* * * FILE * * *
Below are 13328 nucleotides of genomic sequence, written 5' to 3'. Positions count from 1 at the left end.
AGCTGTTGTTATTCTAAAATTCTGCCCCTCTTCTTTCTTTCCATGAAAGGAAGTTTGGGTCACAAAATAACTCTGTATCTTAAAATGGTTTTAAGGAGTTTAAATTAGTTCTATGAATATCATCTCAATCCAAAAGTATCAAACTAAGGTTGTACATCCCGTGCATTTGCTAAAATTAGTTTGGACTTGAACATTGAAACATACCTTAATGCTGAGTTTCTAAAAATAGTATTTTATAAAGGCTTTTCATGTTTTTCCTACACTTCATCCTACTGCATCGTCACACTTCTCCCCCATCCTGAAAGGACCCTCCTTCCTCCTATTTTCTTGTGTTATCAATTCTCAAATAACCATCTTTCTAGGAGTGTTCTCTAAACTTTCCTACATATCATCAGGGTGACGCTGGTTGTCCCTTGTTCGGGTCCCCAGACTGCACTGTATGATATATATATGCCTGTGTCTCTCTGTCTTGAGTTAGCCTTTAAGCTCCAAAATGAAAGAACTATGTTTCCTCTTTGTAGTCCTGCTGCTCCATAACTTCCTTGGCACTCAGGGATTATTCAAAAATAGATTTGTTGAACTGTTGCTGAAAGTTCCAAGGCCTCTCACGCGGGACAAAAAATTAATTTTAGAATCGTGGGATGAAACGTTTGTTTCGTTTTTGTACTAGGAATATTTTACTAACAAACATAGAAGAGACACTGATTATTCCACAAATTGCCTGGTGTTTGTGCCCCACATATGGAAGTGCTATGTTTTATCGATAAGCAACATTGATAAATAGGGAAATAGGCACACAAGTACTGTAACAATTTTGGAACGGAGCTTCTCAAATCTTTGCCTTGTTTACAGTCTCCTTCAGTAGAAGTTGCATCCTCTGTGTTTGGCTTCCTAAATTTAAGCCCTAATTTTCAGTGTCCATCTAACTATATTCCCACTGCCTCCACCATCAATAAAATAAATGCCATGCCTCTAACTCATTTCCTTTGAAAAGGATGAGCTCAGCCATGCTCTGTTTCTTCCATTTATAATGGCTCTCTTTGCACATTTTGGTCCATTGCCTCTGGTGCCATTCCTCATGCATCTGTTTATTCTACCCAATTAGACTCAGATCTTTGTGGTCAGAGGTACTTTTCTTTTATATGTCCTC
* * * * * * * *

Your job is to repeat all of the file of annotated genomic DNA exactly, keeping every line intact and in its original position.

Below are 13328 nucleotides of genomic sequence, written 5' to 3'. Positions count from 1 at the left end.
AGCTGTTGTTATTCTAAAATTCTGCCCCTCTTCTTTCTTTCCATGAAAGGAAGTTTGGGTCACAAAATAACTCTGTATCTTAAAATGGTTTTAAGGAGTTTAAATTAGTTCTATGAATATCATCTCAATCCAAAAGTATCAAACTAAGGTTGTACATCCCGTGCATTTGCTAAAATTAGTTTGGACTTGAACATTGAAACATACCTTAATGCTGAGTTTCTAAAAATAGTATTTTATAAAGGCTTTTCATGTTTTTCCTACACTTCATCCTACTGCATCGTCACACTTCTCCCCCATCCTGAAAGGACCCTCCTTCCTCCTATTTTCTTGTGTTATCAATTCTCAAATAACCATCTTTCTAGGAGTGTTCTCTAAACTTTCCTACATATCATCAGGGTGACGCTGGTTGTCCCTTGTTCGGGTCCCCAGACTGCACTGTATGATATATATATGCCTGTGTCTCTCTGTCTTGAGTTAGCCTTTAAGCTCCAAAATGAAAGAACTATGTTTCCTCTTTGTAGTCCTGCTGCTCCATAACTTCCTTGGCACTCAGGGATTATTCAAAAATAGATTTGTTGAACTGTTGCTGAAAGTTCCAAGGCCTCTCACGCGGGACAAAAAATTAATTTTAGAATCGTGGGATGAAACGTTTGTTTCGTTTTTGTACTAGGAATATTTTACTAACAAACATAGAAGAGACACTGATTATTCCACAAATTGCCTGGTGTTTGTGCCCCACATATGGAAGTGCTATGTTTTATCGATAAGCAACATTGATAAATAGGGAAATAGGCACACAAGTACTGTAACAATTTTGGAACGGAGCTTCTCAAATCTTTGCCTTGTTTACAGTCTCCTTCAGTAGAAGTTGCATCCTCTGTGTTTGGCTTCCTAAATTTAAGCCCTAATTTTCAGTGTCCATCTAACTATATTCCCACTGCCTCCACCATCAATAAAATAAATGCCATGCCTCTAACTCATTTCCTTTGAAAAGGATGAGCTCAGCCATGCTCTGTTTCTTCCATTTATAATGGCTCTCTTTGCACATTTTGGTCCATTGCCTCTGGTGCCATTCCTCATGCATCTGTTTATTCTACCCAATTAGACTCAGATCTTTGTGGTCAGAGGTACTTTTCTTTTATATGTCCTC